If Disk Heal has functions you have no interest in and simply want to sort the problem of your drive not opening in My Computer, then FixDrive is what you want. The program is small (60KB) and portable so requires no installation. It is described by the developer as a tool to fix the issue of Network drives not opening when you double click on them, but the same principle applies to other drives such as C.
FixDrive couldn’t be much easier to use, extract from the zip file and then run it, select the drive you want to repair from the selection box and click Fix. If there is an Autorun.inf present on the drive in question, it will be deleted completely. After a logoff or reboot, you should be able to open the drive on double click again.
3. Flash Disinfector
This tool is developed by sUBs who also created the ComboFix malware removal program. It’s slightly different to the other tools above because it also has a limited ability to remove some autorun viruses while they are still attached to the inf file. In addition to USB flash drives, Flash Disinfector can remove the autorun file leftover from viruses on local system drives that are causing the folder to not open in My Computer.
It’s very easy to use, just run Flash_Disinfector.exe and it will tell you to plug in your flash drive that is infected by malware. If you want to repair a fixed drive, just press the button to start. The screen will then go blank for a few seconds, then you’ll see a popup window saying “Done!!”. Once completed, all autorun files will be gone from your drives and replaced with a protected folder called Autorun.inf, this is quite normal and a preventative measure to stop future autorun virus issues.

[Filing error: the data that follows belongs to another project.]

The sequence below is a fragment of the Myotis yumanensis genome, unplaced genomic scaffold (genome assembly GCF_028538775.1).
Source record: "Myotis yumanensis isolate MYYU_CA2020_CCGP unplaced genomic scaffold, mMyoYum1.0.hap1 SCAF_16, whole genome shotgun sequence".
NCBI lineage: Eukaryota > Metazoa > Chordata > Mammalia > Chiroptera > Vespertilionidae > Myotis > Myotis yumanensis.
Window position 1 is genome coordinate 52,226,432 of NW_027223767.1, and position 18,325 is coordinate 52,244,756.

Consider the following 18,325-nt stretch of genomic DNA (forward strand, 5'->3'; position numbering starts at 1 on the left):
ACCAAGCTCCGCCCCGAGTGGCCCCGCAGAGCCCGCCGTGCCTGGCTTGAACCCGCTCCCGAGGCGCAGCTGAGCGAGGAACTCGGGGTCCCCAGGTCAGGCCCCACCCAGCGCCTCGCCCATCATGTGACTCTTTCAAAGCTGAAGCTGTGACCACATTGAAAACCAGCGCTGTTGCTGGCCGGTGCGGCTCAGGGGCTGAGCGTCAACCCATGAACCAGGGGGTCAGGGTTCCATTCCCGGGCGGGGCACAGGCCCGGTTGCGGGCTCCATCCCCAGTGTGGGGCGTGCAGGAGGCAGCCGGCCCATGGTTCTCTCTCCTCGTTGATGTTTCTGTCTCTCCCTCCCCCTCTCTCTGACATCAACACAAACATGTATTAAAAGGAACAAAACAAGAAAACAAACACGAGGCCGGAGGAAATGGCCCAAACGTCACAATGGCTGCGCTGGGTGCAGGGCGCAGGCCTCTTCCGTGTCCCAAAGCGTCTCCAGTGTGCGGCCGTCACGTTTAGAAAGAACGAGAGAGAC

If you actually don’t want the autorun folder on your drive, it can’t be deleted normally and use of the command prompt to remove is a quick way to do it. Open up a Command Prompt window (type cmd in the run box) and enter the following:
Attrib -R -S -H /S /D C:\Autorun.inf
RD /S C:\Autorun.inf
Press Y to confirm delete and the folder along with the dummy file will be removed. Obviously substitute C:\ for any drive letter you wish. The two commands above can also be used to delete the original autorun.inf manually if you have any problems with the listed tools for any reason.
If Your Problem is not Autorun Related
Even though this problem is mostly related to the leftover Autorun.inf file, there is another way your drives in My Computer can be stopped from opening. A few incorrect settings in the Windows registry can also open other windows such as search or programs on double click similar to the Autorun issue. Windows Vista, 7 and 8 can all be affected as well as XP because similar registry keys are present in all versions of Windows.
This has a simple solution which research seems to suggest fixes the problem the majority of times with a single command typed into the Run dialog. Open Run (win key+R) and type:
regsvr32 /i shell32.dll
Re Registering the shell32.dll file resets a number of Windows shell functions that can possibly become corrupted causing various issues, including opening drives in My Computer.